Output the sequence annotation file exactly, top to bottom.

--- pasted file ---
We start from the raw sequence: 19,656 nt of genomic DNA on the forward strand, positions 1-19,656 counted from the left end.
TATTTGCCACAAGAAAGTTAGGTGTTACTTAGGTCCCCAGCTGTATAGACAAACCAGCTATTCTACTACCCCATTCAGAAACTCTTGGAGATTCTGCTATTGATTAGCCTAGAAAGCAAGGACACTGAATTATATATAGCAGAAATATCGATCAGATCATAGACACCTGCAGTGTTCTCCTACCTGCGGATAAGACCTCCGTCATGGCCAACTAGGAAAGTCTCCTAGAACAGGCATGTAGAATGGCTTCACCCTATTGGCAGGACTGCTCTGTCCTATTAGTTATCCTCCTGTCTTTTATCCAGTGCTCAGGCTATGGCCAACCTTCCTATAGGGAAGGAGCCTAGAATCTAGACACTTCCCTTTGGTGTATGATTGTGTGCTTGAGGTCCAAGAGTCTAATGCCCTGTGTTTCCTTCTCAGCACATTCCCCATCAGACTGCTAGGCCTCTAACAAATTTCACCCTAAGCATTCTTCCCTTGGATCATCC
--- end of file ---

We start from the raw sequence: 19,656 nt of genomic DNA on the forward strand, positions 1-19,656 counted from the left end.
TATTTGCCACAAGAAAGTTAGGTGTTACTTAGGTCCCCAGCTGTATAGACAAACCAGCTATTCTACTACCCCATTCAGAAACTCTTGGAGATTCTGCTATTGATTAGCCTAGAAAGCAAGGACACTGAATTATATATAGCAGAAATATCGATCAGATCATAGACACCTGCAGTGTTCTCCTACCTGCGGATAAGACCTCCGTCATGGCCAACTAGGAAAGTCTCCTAGAACAGGCATGTAGAATGGCTTCACCCTATTGGCAGGACTGCTCTGTCCTATTAGTTATCCTCCTGTCTTTTATCCAGTGCTCAGGCTATGGCCAACCTTCCTATAGGGAAGGAGCCTAGAATCTAGACACTTCCCTTTGGTGTATGATTGTGTGCTTGAGGTCCAAGAGTCTAATGCCCTGTGTTTCCTTCTCAGCACATTCCCCATCAGACTGCTAGGCCTCTAACAAATTTCACCCTAAGCATTCTTCCCTTGGATCATCC